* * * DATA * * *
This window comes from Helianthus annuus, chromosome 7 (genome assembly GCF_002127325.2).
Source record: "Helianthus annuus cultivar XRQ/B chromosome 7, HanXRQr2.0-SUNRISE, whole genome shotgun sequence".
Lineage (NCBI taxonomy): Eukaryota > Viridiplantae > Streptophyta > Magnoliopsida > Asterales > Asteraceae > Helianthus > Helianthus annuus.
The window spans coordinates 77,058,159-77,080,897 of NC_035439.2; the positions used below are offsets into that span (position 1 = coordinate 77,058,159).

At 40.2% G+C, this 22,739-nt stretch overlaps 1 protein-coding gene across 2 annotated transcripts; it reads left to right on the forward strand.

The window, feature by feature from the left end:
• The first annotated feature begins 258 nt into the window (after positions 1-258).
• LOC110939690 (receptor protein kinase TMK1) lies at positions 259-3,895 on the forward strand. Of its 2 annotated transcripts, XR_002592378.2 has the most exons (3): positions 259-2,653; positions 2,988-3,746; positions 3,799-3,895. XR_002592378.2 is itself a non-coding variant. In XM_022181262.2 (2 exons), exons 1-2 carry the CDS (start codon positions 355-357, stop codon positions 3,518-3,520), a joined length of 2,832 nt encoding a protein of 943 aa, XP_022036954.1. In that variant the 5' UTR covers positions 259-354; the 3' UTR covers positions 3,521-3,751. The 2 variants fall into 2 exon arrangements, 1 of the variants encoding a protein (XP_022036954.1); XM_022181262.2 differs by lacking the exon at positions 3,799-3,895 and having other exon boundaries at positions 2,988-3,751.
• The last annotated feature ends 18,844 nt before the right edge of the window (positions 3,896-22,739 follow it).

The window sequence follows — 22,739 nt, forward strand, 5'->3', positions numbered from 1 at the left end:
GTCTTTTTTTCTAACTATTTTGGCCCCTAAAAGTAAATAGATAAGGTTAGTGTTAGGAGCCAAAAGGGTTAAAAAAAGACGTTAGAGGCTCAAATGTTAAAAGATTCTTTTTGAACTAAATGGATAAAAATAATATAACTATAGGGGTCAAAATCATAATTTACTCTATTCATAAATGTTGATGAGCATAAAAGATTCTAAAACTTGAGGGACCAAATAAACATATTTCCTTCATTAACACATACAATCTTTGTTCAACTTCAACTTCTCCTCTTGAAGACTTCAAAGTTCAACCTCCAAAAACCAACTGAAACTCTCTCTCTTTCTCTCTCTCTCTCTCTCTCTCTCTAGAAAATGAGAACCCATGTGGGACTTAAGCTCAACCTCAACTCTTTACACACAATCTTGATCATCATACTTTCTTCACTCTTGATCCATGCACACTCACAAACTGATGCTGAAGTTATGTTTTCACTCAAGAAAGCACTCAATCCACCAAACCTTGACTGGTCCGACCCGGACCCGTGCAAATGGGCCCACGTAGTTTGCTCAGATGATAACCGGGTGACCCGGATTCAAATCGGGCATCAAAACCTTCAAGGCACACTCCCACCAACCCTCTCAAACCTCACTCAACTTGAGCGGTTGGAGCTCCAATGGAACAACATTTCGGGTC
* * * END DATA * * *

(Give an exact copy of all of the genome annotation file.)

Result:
This window comes from Helianthus annuus, chromosome 7 (genome assembly GCF_002127325.2).
Source record: "Helianthus annuus cultivar XRQ/B chromosome 7, HanXRQr2.0-SUNRISE, whole genome shotgun sequence".
Lineage (NCBI taxonomy): Eukaryota > Viridiplantae > Streptophyta > Magnoliopsida > Asterales > Asteraceae > Helianthus > Helianthus annuus.
The window spans coordinates 77,058,159-77,080,897 of NC_035439.2; the positions used below are offsets into that span (position 1 = coordinate 77,058,159).

At 40.2% G+C, this 22,739-nt stretch overlaps 1 protein-coding gene across 2 annotated transcripts; it reads left to right on the forward strand.

The window, feature by feature from the left end:
• The first annotated feature begins 258 nt into the window (after positions 1-258).
• LOC110939690 (receptor protein kinase TMK1) lies at positions 259-3,895 on the forward strand. Of its 2 annotated transcripts, XR_002592378.2 has the most exons (3): positions 259-2,653; positions 2,988-3,746; positions 3,799-3,895. XR_002592378.2 is itself a non-coding variant. In XM_022181262.2 (2 exons), exons 1-2 carry the CDS (start codon positions 355-357, stop codon positions 3,518-3,520), a joined length of 2,832 nt encoding a protein of 943 aa, XP_022036954.1. In that variant the 5' UTR covers positions 259-354; the 3' UTR covers positions 3,521-3,751. The 2 variants fall into 2 exon arrangements, 1 of the variants encoding a protein (XP_022036954.1); XM_022181262.2 differs by lacking the exon at positions 3,799-3,895 and having other exon boundaries at positions 2,988-3,751.
• The last annotated feature ends 18,844 nt before the right edge of the window (positions 3,896-22,739 follow it).

The window sequence follows — 22,739 nt, forward strand, 5'->3', positions numbered from 1 at the left end:
GTCTTTTTTTCTAACTATTTTGGCCCCTAAAAGTAAATAGATAAGGTTAGTGTTAGGAGCCAAAAGGGTTAAAAAAAGACGTTAGAGGCTCAAATGTTAAAAGATTCTTTTTGAACTAAATGGATAAAAATAATATAACTATAGGGGTCAAAATCATAATTTACTCTATTCATAAATGTTGATGAGCATAAAAGATTCTAAAACTTGAGGGACCAAATAAACATATTTCCTTCATTAACACATACAATCTTTGTTCAACTTCAACTTCTCCTCTTGAAGACTTCAAAGTTCAACCTCCAAAAACCAACTGAAACTCTCTCTCTTTCTCTCTCTCTCTCTCTCTCTCTCTAGAAAATGAGAACCCATGTGGGACTTAAGCTCAACCTCAACTCTTTACACACAATCTTGATCATCATACTTTCTTCACTCTTGATCCATGCACACTCACAAACTGATGCTGAAGTTATGTTTTCACTCAAGAAAGCACTCAATCCACCAAACCTTGACTGGTCCGACCCGGACCCGTGCAAATGGGCCCACGTAGTTTGCTCAGATGATAACCGGGTGACCCGGATTCAAATCGGGCATCAAAACCTTCAAGGCACACTCCCACCAACCCTCTCAAACCTCACTCAACTTGAGCGGTTGGAGCTCCAATGGAACAACATTTCGGGTC